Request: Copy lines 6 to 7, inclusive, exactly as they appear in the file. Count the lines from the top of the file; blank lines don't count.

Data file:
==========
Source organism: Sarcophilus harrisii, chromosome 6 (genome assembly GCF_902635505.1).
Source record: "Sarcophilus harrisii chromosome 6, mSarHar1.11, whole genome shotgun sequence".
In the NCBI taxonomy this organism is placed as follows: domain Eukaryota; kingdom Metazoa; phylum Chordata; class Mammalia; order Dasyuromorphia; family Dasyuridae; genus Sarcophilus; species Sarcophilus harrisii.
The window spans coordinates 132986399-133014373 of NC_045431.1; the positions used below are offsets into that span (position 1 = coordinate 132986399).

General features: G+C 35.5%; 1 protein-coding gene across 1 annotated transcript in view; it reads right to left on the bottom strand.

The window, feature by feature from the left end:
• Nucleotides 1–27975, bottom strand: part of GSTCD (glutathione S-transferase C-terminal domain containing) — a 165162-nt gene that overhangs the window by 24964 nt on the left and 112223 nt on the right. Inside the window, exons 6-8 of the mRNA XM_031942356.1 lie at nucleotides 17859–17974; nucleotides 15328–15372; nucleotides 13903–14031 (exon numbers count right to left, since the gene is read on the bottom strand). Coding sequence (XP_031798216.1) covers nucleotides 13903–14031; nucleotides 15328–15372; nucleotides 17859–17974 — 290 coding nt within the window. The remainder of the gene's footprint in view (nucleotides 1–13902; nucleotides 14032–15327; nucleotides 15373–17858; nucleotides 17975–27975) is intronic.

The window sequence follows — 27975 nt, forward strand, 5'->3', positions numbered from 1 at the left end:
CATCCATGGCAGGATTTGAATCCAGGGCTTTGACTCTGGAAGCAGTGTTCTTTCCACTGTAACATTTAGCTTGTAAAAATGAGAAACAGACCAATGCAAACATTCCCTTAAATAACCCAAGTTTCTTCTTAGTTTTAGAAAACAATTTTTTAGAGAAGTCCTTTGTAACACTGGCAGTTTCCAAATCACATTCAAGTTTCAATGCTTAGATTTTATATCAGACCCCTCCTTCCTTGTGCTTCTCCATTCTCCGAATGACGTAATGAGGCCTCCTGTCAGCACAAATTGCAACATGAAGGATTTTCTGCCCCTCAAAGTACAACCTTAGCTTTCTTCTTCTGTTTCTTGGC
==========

The window, feature by feature from the left end:
• Nucleotides 1–27975, bottom strand: part of GSTCD (glutathione S-transferase C-terminal domain containing) — a 165162-nt gene that overhangs the window by 24964 nt on the left and 112223 nt on the right. Inside the window, exons 6-8 of the mRNA XM_031942356.1 lie at nucleotides 17859–17974; nucleotides 15328–15372; nucleotides 13903–14031 (exon numbers count right to left, since the gene is read on the bottom strand). Coding sequence (XP_031798216.1) covers nucleotides 13903–14031; nucleotides 15328–15372; nucleotides 17859–17974 — 290 coding nt within the window. The remainder of the gene's footprint in view (nucleotides 1–13902; nucleotides 14032–15327; nucleotides 15373–17858; nucleotides 17975–27975) is intronic.